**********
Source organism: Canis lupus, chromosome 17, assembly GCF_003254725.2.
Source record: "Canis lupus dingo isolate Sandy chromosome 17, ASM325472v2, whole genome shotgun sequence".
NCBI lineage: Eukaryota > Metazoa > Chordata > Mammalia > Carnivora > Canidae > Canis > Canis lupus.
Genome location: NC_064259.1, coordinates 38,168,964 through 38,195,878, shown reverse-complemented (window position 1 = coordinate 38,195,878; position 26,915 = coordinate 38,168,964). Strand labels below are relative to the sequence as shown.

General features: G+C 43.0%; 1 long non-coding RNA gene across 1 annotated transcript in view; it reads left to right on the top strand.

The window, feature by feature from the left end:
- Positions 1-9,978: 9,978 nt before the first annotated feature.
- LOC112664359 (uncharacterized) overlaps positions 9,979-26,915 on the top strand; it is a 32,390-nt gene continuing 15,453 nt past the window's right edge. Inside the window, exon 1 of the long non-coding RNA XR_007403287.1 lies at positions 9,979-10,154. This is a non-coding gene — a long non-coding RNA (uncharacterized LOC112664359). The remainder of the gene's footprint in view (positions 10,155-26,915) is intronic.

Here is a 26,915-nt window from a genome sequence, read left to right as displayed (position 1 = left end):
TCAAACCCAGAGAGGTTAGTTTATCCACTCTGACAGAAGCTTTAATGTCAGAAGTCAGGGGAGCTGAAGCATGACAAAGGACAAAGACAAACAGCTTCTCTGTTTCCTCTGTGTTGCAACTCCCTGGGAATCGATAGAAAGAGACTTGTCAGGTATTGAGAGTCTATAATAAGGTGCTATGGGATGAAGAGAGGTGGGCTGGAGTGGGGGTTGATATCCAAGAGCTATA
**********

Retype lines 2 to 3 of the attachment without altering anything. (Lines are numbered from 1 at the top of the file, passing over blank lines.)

Source record: "Canis lupus dingo isolate Sandy chromosome 17, ASM325472v2, whole genome shotgun sequence".
NCBI lineage: Eukaryota > Metazoa > Chordata > Mammalia > Carnivora > Canidae > Canis > Canis lupus.